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Can we be like Zappos.com? If the shoe fits

Meeting Tony Hsieh was definitely an interesting experience and brought with it some intriguing insights.

As I thought about what I might ask Tony, I realized this task might be better if I had the company involved. So instead of drafting questions, I invited the staff to help me. I offered them links to information on Zappos.com and then asked them what they would like to ask Tony. As a result, the Trimark staff generated the questions in the accompanying video.

As I spoke with Tony I started to appreciate that the culture at Zappos.com was not solely a reflection of him. In fact, the company has clearly taken on a life of its own despite his big influence, but it remains grounded in its core values.

That simple point made a large impact on me personally. I sometimes think a business filled with people just like me would be boring. We need the variety and the individual quirks that make life at work more interesting.

While I may try to live every core value to its fullest potential, I know that some people are ultimately more aligned with different values and make the entire team complete. This notion that the president or CEO needs to be all things to all people is daunting, and it was a relief to realize that different people need to bring different things to the company to create its culture.

After the interview I began reflecting on whether we could in fact incorporate our core values to our bonus structure. It is certainly not a common practice, but having the core values as part of our performance evaluation necessarily affects the staff directly. I like the idea that half of the bonus structure is weighted on “how” you accomplish your work (tying to the core values) and the other half is based on “what” you accomplished.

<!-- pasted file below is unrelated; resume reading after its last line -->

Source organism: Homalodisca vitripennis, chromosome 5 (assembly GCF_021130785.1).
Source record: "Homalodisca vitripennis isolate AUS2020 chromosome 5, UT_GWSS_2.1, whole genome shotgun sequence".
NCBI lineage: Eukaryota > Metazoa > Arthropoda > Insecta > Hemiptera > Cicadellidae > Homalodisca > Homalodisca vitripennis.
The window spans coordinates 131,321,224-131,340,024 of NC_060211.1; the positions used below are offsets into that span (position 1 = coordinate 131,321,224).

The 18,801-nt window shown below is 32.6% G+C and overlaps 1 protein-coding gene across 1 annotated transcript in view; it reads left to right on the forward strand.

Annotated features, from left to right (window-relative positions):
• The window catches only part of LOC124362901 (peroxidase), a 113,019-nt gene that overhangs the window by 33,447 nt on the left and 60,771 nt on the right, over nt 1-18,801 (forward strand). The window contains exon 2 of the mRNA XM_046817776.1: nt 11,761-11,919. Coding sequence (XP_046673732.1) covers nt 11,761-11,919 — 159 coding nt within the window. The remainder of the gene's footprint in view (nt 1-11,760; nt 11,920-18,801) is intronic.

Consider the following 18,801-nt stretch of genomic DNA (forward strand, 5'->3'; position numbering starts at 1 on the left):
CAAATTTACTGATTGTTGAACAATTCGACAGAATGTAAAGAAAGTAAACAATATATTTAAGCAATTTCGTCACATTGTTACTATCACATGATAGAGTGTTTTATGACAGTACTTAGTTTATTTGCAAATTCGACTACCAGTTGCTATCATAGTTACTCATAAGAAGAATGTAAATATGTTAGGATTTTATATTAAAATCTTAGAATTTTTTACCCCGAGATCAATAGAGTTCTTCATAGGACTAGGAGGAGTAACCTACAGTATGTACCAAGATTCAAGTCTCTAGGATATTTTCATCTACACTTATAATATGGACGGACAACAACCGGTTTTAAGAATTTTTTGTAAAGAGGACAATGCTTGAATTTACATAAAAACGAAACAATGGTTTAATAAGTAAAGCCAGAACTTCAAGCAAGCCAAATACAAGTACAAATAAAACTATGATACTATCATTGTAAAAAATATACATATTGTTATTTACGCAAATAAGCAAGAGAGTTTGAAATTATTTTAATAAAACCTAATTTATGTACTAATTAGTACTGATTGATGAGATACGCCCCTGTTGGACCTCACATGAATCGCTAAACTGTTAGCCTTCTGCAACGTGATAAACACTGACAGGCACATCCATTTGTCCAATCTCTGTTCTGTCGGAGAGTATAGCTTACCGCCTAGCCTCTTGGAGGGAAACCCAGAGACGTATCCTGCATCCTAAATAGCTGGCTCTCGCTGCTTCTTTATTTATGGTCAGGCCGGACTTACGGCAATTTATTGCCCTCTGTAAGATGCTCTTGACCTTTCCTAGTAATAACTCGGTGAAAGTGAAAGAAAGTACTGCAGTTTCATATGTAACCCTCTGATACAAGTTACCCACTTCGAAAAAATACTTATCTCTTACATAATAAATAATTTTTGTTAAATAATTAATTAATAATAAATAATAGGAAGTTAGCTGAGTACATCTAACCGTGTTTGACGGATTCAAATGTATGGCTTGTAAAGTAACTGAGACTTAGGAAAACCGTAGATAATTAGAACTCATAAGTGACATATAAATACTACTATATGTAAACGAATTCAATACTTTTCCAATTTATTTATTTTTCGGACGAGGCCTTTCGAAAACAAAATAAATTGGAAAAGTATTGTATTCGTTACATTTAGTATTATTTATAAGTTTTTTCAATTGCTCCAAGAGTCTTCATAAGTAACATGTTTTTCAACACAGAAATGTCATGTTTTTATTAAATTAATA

Risk was another area that provided me with great insights. When we think of risk from a HR or legal perspective we often think to protect the company, but the fact is we have a team that is constantly buying millions of dollars of inventory, and the financial risks they are taking are far greater than our typical HR risks.

With that in perspective I took to the idea of constantly asking “Why not?” This simple question pushes people to rethink and re-evaluate the way they have always done things. Later, at our national sales meeting, I asked “Why not?” to almost anything. I learned that the staff is generally reluctant to take risks in an effort to protect the company, just as Tony had suggested.

While on one hand that is fabulous for the risk-averse, this mindset can produce barriers that limit the experience our customers receive; in the big picture the majority of risks are worth it.

Thus we are back to training.

Two examples that came from our sales meeting were allowing the sales force to make pricing decisions within a few parameters and questioning reps as to why they need a printed catalogue in today’s world of digital media. Almost all sales reps, if asked, say they want more pricing authority, but surprisingly very few took it once we gave it to them. We are tracking who uses these additional tools and will be analyzing the effects so people feel comfortable making these types of decisions in the future.